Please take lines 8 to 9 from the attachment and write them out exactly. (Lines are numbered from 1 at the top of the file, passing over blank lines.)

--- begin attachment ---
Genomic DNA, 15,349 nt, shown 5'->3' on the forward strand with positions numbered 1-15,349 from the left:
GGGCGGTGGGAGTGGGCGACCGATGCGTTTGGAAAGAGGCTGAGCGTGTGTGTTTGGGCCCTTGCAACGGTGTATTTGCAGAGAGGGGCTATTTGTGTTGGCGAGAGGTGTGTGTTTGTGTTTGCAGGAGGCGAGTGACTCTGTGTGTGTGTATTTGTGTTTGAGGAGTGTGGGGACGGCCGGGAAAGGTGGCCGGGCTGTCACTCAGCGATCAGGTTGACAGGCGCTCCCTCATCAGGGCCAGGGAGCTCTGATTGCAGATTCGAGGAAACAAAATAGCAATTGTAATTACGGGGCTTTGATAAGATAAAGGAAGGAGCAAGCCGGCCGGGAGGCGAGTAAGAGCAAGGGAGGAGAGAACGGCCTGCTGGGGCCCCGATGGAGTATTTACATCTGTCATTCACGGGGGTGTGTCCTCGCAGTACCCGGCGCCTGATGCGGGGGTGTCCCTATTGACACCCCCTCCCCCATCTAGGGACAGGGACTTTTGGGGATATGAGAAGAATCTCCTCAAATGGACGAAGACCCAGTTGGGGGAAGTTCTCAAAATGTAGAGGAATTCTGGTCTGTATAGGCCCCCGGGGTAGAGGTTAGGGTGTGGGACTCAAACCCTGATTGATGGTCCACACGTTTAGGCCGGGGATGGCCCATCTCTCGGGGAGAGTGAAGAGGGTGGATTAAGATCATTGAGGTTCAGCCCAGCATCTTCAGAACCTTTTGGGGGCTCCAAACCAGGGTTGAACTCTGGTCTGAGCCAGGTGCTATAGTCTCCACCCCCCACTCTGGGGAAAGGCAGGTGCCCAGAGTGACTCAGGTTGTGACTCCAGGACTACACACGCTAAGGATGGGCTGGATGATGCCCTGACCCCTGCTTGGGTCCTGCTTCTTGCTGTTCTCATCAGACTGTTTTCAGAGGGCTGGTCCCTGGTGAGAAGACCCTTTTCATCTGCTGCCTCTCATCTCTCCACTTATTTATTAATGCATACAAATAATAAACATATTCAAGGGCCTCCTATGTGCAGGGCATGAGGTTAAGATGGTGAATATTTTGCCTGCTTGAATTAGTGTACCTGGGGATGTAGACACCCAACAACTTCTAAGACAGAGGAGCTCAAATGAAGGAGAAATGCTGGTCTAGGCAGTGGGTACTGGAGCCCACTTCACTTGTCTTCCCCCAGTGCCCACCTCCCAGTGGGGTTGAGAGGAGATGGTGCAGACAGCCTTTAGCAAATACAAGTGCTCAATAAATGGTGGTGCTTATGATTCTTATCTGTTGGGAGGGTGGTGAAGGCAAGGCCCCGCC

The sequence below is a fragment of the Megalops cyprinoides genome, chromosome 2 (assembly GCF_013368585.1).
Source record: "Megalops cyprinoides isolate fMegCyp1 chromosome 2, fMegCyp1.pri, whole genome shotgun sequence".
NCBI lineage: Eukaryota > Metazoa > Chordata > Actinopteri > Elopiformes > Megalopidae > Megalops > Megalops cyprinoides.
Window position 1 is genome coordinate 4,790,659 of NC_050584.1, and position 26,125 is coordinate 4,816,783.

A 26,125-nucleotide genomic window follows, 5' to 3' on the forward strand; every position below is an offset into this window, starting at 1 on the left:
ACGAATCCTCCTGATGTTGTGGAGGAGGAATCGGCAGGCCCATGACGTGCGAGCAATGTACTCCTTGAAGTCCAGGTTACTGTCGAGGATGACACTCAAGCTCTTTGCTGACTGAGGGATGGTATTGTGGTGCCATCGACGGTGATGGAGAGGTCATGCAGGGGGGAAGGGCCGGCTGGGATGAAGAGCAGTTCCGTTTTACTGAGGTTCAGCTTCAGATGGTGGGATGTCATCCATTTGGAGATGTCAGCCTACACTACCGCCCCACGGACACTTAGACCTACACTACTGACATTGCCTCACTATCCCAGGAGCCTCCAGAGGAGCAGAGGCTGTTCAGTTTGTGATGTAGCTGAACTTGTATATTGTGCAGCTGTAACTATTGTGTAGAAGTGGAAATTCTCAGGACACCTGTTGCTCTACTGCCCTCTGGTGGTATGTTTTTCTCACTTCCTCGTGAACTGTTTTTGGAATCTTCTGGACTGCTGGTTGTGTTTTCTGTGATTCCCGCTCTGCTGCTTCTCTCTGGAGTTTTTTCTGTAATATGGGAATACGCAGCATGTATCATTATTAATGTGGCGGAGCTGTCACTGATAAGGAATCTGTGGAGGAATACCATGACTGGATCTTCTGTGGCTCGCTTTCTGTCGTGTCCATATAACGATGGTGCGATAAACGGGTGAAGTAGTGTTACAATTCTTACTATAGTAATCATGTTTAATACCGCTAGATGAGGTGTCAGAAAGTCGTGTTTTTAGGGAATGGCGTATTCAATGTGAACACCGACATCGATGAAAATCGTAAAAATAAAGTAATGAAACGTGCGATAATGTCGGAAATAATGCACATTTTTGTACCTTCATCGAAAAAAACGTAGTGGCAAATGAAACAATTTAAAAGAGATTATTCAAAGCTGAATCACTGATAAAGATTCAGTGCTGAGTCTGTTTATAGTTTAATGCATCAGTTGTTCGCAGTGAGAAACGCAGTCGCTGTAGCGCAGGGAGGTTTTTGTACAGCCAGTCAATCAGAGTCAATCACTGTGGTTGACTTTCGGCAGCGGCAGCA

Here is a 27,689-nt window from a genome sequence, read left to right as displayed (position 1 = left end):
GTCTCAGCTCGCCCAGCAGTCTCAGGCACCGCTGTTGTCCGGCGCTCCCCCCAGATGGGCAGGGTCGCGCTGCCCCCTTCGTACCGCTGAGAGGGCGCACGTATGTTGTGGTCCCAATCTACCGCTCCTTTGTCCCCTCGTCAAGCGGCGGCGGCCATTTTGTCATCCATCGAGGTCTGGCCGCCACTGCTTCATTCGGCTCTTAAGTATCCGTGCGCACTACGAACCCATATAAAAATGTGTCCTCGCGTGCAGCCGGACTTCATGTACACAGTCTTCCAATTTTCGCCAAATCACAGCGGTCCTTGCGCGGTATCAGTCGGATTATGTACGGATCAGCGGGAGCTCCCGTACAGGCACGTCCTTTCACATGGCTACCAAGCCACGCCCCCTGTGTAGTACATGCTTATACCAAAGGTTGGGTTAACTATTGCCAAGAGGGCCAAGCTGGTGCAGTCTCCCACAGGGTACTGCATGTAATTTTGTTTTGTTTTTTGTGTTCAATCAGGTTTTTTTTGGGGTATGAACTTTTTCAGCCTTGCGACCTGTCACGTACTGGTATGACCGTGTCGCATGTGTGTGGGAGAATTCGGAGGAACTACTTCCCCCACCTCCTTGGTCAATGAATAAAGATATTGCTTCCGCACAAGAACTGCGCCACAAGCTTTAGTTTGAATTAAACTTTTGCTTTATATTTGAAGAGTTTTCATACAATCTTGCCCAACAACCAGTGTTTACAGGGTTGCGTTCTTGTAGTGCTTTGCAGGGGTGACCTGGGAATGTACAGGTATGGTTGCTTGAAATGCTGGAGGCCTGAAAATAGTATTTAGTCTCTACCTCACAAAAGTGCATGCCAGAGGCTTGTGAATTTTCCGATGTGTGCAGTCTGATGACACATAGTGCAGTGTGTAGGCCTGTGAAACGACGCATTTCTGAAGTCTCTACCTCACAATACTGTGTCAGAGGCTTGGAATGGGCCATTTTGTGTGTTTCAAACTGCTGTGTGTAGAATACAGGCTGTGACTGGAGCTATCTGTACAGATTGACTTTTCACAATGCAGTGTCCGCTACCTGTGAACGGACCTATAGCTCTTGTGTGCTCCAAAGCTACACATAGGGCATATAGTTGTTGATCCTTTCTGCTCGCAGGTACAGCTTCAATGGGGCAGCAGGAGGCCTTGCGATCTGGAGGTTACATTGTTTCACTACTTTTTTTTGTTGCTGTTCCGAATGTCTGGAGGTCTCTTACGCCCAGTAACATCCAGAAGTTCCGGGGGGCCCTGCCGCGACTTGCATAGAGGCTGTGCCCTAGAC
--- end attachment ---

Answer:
ACGAATCCTCCTGATGTTGTGGAGGAGGAATCGGCAGGCCCATGACGTGCGAGCAATGTACTCCTTGAAGTCCAGGTTACTGTCGAGGATGACACTCAAGCTCTTTGCTGACTGAGGGATGGTATTGTGGTGCCATCGACGGTGATGGAGAGGTCATGCAGGGGGGAAGGGCCGGCTGGGATGAAGAGCAGTTCCGTTTTACTGAGGTTCAGCTTCAGATGGTGGGATGTCATCCATTTGGAGATGTCAGCCTACACTACCGCCCCACGGACACTTAGACCTACACTACTGACATTGCCTCACTATCCCAGGAGCCTCCAGAGGAGCAGAGGCTGTTCAGTTTGTGATGTAGCTGAACTTGTATATTGTGCAGCTGTAACTATTGTGTAGAAGTGGAAATTCTCAGGACACCTGTTGCTCTACTGCCCTCTGGTGGTATGTTTTTCTCACTTCCTCGTGAACTGTTTTTGGAATCTTCTGGACTGCTGGTTGTGTTTTCTGTGATTCCCGCTCTGCTGCTTCTCTCTGGAGTTTTTTCTGTAATATGGGAATACGCAGCATGTATCATTATTAATGTGGCGGAGCTGTCACTGATAAGGAATCTGTGGAGGAATACCATGACTGGATCTTCTGTGGCTCGCTTTCTGTCGTGTCCATATAACGATGGTGCGATAAACGGGTGAAGTAGTGTTACAATTCTTACTATAGTAATCATGTTTAATACCGCTAGATGAGGTGTCAGAAAGTCGTGTTTTTAGGGAATGGCGTATTCAATGTGAACACCGACATCGATGAAAATCGTAAAAATAAAGTAATGAAACGTGCGATAATGTCGGAAATAATGCACATTTTTGTACCTTCATCGAAAAAAACGTAGTGGCAAATGAAACAATTTAAAAGAGATTATTCAAAGCTGAATCACTGATAAAGATTCAGTGCTGAGTCTGTTTATAGTTTAATGCATCAGTTGTTCGCAGTGAGAAACGCAGTCGCTGTAGCGCAGGGAGGTTTTTGTACAGCCAGTCAATCAGAGTCAATCACTGTGGTTGACTTTCGGCAGCGGCAGCA

Here is a 27,689-nt window from a genome sequence, read left to right as displayed (position 1 = left end):